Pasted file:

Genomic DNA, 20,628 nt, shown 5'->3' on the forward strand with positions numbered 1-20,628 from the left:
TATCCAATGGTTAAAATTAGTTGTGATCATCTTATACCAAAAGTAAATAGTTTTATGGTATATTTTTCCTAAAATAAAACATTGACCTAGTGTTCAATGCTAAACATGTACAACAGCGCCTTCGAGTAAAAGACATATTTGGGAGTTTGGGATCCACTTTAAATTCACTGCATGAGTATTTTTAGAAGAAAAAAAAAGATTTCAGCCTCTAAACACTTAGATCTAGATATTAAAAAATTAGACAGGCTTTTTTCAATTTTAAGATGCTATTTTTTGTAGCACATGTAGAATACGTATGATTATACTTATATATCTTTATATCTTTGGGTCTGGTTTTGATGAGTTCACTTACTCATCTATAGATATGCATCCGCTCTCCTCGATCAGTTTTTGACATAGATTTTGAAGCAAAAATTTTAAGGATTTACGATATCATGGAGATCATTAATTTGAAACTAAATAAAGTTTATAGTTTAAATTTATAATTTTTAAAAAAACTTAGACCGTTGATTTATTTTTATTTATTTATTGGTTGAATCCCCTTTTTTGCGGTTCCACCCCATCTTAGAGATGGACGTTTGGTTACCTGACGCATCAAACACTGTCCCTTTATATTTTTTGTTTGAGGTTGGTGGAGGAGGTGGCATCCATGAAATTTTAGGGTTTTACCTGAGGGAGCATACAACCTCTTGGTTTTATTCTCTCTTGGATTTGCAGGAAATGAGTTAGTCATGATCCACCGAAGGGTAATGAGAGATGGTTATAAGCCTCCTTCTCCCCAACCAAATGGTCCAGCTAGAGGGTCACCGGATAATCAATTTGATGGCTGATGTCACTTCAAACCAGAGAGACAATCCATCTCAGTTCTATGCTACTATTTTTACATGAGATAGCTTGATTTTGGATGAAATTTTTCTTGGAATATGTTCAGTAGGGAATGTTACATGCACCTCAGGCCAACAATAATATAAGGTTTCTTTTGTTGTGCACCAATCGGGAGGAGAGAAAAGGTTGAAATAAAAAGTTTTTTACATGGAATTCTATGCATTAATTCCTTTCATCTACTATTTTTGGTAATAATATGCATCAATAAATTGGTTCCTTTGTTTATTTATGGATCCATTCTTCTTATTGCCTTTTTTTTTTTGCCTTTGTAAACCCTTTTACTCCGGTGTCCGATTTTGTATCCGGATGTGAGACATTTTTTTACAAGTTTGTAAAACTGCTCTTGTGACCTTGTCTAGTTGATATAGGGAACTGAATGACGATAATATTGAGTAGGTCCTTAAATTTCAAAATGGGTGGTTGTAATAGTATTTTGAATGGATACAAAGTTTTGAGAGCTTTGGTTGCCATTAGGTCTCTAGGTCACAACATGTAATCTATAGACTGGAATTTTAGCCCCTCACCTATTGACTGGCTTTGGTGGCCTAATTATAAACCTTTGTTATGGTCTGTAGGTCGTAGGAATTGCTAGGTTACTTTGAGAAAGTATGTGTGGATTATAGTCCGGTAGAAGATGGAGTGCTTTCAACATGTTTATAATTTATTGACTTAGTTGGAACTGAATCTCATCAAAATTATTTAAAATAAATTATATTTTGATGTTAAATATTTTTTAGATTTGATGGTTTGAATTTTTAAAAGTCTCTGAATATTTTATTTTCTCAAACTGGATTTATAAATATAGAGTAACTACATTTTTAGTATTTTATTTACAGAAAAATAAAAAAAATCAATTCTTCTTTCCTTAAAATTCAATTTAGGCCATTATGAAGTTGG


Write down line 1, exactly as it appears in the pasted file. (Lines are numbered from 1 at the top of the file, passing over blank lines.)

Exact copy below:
Genomic DNA, 20,628 nt, shown 5'->3' on the forward strand with positions numbered 1-20,628 from the left: